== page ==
I’m sure by now you are fed up of reading articles and watching and listening to news bulletins about coronavirus. However with all this drama and panic I want to share my thoughts on the situation and how it affects me and others with disabilities￼￼.
How does the coronavirus affect me?￼
I have cerebral palsy (CP) and registered blind. I have no respiratory issues and a good immune system. Therefore I’m not concerned if I was to contract the virus. The worst I’ll get is an irritating cough and high temperature.
However on Monday, the UK government released a statement listing the kinds of conditions that are at higher risk and I was surprised to see cerebral palsy on the list. I agree people with severe forms of CP or additional underlining health conditions are considered higher risk. But for those with mild CP who can walk and are mostly independent and those with moderate CP and use mobility aids or wheelchairs, I believe they should mostly experience the same symptoms as non-disabled and healthy people.
I think the government and healthcare authorities need to be more specific on which forms of CP are at higher risk rather than just cerebral palsy as a whole.
How does the coronavirus affect other disabled people?
I have many friends and colleagues who are also disabled with underlining health conditions, respiratory issues and poor immune systems. Even just a common cold can be considered life threatening for any of them.
My friend Steph, who has Muscular Dystrophy, has already been isolating for 18 days and is already going stir crazy. On Facebook she said:
Also in the government’s announcement, I was shocked to see the number of disabilities and health conditions not mentioned. It suggests this group includes those who are:
As soon as this pandemic began, my immediate concern was for people with the following disabilities and health conditions:
- Muscular Dystrophy
- Spinal Muscular Atrophy
- Downs Syndrome (heart problems)
There are of course many other disabilities and conditions that are at high risk but these were the ones I would have expected to be considered in its guidelines.
I’m also slightly confused why people with learning disabilities are in this category. Unless I’m being naive – and with the exception of people with Downs Syndrome – people with learning disabilities don’t have any medical risks but just difficulties with reading, writing and communicating. Surely it would be safer for them to continue attending school and day care centres where they can be closely monitored by staff and will not disrupt their routines.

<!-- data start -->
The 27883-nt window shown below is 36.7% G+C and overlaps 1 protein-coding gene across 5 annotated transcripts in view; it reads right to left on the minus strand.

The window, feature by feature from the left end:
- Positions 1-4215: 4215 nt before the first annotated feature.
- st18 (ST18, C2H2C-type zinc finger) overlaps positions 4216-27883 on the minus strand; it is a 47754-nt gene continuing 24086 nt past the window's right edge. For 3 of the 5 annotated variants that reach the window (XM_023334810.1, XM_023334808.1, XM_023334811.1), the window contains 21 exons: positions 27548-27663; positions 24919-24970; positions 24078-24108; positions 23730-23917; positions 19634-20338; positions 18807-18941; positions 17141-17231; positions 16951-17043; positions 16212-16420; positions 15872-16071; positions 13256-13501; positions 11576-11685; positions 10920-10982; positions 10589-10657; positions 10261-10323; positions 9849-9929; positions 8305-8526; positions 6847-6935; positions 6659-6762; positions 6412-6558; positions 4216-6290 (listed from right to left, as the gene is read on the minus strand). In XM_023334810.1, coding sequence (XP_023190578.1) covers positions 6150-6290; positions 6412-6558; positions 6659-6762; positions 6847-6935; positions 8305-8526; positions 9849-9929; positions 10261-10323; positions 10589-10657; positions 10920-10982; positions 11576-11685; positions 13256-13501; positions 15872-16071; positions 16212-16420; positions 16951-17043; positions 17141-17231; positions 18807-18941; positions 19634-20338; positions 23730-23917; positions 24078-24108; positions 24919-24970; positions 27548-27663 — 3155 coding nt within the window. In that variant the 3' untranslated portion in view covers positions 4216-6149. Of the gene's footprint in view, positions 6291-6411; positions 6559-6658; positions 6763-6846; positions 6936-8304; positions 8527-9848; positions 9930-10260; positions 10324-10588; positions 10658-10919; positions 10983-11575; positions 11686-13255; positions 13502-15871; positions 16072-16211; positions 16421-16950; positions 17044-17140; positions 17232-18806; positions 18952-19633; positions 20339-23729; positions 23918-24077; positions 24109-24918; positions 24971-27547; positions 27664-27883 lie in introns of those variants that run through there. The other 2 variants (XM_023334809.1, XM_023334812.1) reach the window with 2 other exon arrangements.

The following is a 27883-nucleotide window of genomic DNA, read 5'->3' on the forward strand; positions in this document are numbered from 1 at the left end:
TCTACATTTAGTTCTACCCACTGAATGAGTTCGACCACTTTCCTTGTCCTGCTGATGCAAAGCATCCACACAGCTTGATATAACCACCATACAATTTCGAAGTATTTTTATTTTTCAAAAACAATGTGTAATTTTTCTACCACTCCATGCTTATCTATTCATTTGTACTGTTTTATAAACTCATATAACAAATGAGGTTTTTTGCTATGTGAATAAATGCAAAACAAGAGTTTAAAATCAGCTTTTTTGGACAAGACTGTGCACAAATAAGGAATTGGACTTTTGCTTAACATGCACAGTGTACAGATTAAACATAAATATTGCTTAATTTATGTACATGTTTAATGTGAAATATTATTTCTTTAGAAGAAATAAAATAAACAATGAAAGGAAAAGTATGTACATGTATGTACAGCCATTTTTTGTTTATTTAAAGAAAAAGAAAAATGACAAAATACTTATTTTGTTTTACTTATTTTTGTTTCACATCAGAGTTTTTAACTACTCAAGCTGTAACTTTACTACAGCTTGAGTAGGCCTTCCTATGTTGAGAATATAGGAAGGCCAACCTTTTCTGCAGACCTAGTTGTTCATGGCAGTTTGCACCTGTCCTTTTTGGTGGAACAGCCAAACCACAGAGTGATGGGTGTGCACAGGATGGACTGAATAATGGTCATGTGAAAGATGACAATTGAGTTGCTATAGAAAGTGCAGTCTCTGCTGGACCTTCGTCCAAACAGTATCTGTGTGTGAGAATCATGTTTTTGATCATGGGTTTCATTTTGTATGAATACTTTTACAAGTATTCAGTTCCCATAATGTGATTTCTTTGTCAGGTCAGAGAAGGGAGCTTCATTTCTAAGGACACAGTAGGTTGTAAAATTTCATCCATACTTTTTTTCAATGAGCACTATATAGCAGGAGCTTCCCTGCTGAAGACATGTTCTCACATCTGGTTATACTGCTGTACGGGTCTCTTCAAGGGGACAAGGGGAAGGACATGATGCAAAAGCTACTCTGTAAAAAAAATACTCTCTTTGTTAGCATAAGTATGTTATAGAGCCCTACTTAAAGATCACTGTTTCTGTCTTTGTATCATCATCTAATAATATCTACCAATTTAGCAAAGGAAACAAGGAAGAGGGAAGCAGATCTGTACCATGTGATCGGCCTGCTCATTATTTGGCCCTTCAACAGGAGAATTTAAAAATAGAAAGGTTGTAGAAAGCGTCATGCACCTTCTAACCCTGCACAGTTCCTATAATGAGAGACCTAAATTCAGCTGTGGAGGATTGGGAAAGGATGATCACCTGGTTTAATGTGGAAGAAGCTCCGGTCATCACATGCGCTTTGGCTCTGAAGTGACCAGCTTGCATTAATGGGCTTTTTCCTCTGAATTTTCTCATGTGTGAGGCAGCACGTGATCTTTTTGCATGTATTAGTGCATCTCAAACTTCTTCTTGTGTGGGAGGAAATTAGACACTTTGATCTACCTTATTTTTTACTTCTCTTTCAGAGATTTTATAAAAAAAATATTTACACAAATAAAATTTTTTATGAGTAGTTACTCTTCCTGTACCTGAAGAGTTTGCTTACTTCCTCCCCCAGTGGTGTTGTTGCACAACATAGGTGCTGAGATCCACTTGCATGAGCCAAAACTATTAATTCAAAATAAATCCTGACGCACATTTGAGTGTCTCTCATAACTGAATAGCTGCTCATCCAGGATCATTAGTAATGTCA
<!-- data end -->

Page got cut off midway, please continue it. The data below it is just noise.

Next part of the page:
Furthermore I hate the word “vulnerable”. It sounds very patronising and makes me think of severely ill people or people who are able to move, speak or think for themselves. Can everyboody just say “people with disabilities and health conditions”?
Shoppers panic buying
As you’ve likely seen in your local supermarket and in the news, people have been panic buying for essential food, toiletries and hand sanitisers. I agree on stocking up one or two extra meals but not 10 packets of toilet roll! – it is a respiratory virus, not diarrhoea!
I’m just glad stores are starting to ration items and having designated times for the elderly and disabled to shop.
Working from home and self-isolation
Working from home and being self-isolated is pretty much the norm for me. I work from home blogging and freelance writing and the most contact for me is with my Mum and carers. It does irritate me slightly when people complain how bored they are being stuck at home. Yet they also complain when they have to go to work or school. Also remember that even prior to COVID-19, many disabled people are still isolated for many other reasons throughout the year.
I was also amazed to see a freelance journalist speak on ITV News about her concerns of not being able to earn money while self-isolating – you’re a freelance journalist! The whole point is that you can work remotely!
I understand not all jobs can be done from home so for those people, they may need to find alternative ways to keep busy, productive and entertained. My suggestions would be:
- Chat to family and friends on social media, phone or Skype
- Watch films and box sets
- Computer/console games
- Read books/audiobooks
- Listen to podcasts
- Read & watch blogs/vlogs
- Arts & crafts
- Board games
My only disappointments have been that my trip to a college alumni event in London and the Naidex exhibition in Birmingham were both postponed. Plus my drama classes in Aldershot and my physio sessions have been suspended until further notice.
Final thoughts and advice
Overall I feel people just need to calm down, stop panicking and be sensible. For many disabled people with complex needs, I understand this is more worrying. If you need some advice on how to manage and cope during this difficult and uncertain time, please check out this in-depth article on Disability Horizons – Coronavirus: a practical guide if you’re disabled
In the meantime, promise me you’ll be patient, positive, safe, sensible and kind.
What are your thoughts on the coronavirus? Are you anxious or worried about your health or a loved one? Or do you think people and the media are overreacting? Share your thoughts in the comments box or social media.
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